To get a better grasp on the set-up, think of it like this: guidelines ask what am I doing?, indicators ask how am I doing?, and metrics ask how much am I doing? But despite their qualitative and quantitative differences, every level is designed with the same goal in mind: to increase the transparency of the supply chain and lower the environmental footprint.

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©Daniel Sharp

Sizing up the Vice Blazer: Materials and End of Life
So what does all of this mean for a company like Nau? To start, we can use the Eco Index indicators to evaluate each of our products. Take the Vice Blazer, for example. We picked three sample indicators to size up its environmental footprint and here’s what we learned:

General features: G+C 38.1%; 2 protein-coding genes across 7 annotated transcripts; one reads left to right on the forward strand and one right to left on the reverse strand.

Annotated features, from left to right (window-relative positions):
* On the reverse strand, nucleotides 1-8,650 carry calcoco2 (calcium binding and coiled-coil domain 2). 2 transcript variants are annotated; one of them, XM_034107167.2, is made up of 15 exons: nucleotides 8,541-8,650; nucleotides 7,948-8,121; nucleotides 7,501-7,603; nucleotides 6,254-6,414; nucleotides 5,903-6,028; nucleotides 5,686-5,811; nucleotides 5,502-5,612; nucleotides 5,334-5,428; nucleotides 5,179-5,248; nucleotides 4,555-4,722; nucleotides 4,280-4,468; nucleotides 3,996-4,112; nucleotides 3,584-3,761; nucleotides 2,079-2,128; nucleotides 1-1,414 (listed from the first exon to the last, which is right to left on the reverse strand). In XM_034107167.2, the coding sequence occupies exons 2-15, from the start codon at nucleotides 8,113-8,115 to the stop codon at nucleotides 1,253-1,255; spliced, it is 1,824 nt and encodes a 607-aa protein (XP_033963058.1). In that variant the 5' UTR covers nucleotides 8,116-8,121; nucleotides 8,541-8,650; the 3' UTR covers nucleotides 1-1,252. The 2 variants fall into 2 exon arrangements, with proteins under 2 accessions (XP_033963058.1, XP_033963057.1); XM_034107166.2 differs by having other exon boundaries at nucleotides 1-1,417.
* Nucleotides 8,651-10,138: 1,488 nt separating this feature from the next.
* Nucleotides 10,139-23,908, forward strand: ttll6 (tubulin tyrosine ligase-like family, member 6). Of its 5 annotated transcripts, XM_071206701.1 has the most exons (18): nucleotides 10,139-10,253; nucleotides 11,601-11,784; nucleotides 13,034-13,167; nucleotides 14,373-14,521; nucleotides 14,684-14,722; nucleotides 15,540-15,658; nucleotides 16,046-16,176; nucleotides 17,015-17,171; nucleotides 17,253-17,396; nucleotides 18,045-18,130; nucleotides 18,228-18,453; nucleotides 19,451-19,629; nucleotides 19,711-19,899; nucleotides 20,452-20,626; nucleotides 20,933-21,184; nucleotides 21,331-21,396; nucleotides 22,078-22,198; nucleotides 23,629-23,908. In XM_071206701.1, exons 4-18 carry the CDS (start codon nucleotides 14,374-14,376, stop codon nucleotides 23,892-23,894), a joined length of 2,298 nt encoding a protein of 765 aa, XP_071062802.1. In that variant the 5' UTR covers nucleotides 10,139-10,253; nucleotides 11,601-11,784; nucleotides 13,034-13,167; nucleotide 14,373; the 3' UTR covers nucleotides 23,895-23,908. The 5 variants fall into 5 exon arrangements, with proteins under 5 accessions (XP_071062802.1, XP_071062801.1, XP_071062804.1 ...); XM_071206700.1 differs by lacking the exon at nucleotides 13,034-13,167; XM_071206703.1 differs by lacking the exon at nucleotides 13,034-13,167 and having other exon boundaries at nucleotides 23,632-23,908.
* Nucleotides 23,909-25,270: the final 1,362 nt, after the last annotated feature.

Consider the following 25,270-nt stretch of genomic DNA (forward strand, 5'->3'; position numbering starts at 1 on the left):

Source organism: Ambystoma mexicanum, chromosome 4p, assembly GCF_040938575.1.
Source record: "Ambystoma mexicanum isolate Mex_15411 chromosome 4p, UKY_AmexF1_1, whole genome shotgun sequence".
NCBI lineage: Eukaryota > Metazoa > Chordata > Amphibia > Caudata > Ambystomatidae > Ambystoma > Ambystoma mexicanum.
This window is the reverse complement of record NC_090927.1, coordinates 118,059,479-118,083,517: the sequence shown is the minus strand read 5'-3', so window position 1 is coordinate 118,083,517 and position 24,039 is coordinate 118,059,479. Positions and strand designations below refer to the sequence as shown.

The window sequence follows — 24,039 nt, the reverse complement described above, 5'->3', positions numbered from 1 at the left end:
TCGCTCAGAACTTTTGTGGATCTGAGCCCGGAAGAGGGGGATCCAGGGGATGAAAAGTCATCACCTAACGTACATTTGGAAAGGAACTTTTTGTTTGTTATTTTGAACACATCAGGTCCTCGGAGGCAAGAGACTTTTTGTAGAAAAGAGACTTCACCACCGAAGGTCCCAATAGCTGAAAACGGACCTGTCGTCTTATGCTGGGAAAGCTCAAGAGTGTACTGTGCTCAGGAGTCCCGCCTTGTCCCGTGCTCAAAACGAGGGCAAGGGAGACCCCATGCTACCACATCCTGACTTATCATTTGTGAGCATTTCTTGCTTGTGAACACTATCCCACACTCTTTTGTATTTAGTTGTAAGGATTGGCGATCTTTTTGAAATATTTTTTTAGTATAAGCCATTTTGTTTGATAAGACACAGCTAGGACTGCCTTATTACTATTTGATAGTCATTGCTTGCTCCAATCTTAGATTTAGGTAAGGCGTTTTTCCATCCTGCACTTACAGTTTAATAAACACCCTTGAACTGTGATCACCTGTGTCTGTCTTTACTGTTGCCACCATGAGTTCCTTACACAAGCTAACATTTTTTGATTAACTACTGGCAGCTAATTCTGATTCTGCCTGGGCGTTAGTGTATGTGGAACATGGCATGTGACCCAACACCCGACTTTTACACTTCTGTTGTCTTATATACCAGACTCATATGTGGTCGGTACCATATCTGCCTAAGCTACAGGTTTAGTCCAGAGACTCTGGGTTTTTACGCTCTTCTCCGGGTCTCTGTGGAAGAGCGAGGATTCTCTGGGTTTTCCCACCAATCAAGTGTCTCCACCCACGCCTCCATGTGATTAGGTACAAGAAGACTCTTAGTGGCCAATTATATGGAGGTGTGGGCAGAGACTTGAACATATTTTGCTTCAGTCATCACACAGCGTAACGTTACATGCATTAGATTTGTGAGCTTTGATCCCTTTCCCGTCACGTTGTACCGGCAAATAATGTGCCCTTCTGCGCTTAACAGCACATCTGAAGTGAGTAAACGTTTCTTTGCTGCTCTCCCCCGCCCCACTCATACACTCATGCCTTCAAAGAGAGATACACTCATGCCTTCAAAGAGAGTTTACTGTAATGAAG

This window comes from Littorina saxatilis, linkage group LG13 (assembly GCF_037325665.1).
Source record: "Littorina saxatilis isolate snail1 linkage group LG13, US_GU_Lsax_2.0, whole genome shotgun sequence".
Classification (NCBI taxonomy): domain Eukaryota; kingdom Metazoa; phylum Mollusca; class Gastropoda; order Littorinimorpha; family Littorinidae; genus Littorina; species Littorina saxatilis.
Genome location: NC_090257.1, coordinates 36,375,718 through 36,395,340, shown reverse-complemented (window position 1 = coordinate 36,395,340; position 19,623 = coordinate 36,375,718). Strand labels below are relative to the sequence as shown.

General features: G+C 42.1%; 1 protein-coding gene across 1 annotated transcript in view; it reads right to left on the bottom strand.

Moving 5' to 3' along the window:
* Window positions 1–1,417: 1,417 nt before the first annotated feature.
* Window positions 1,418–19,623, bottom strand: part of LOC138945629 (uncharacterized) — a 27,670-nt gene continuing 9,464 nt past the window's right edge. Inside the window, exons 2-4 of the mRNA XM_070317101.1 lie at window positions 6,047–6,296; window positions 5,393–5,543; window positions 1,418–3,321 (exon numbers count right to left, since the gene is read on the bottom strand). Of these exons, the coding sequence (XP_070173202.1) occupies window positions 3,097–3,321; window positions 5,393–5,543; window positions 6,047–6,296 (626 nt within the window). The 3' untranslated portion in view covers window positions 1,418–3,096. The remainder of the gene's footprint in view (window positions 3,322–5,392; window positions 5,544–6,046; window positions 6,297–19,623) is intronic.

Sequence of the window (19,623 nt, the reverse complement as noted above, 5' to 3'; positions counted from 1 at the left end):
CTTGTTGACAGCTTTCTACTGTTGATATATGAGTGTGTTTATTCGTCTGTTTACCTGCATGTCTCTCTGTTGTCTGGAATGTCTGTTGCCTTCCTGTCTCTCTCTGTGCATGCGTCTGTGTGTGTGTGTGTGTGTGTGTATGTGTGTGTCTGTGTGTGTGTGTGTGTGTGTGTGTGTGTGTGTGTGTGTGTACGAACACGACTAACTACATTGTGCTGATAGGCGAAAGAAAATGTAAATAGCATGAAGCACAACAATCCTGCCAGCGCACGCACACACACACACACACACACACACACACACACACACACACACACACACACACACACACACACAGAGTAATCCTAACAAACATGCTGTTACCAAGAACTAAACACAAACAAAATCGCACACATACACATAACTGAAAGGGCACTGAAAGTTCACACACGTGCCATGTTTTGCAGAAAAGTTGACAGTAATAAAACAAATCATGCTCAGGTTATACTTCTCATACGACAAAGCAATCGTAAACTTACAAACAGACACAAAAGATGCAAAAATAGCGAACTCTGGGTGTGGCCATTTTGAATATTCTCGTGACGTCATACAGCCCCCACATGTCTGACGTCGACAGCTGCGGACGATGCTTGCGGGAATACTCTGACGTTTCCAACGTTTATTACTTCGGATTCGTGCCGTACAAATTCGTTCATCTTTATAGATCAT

1 Recycled Content
For this indicator, the Eco Index assigns points based on the percentage of recycled content that is used in the product (1 point for 10-24%, 2 points for 25-49%, etc…). But keep in mind, all scoring is merely an internal gauge of a company’s sustainability practices and, in no way, reflects a standardized ranking system (yet). Since the Vice Blazer is designed with 80% recycled polyester, we feel like we’re pulling our weight in this category. However, we still keep an eye on technology to see if more improvements can be made.

2 Renewable Content
In order to produce the premium quality of the fabric in the Vice Blazer, we added 20% certified organic cotton which reduces the use of pesticides, fertilizers and other chemicals. It also gives recycled polyester the smooth, soft feel of cotton.

3 Designed for End of Life
We designed the Vice Blazer to be recycled at the end of its long life, including the labels which are composed of recycled polyester. However, there are two components that could be improved based on this indicator: the back zipper and the cotton content which are both unable to be recycled at this time.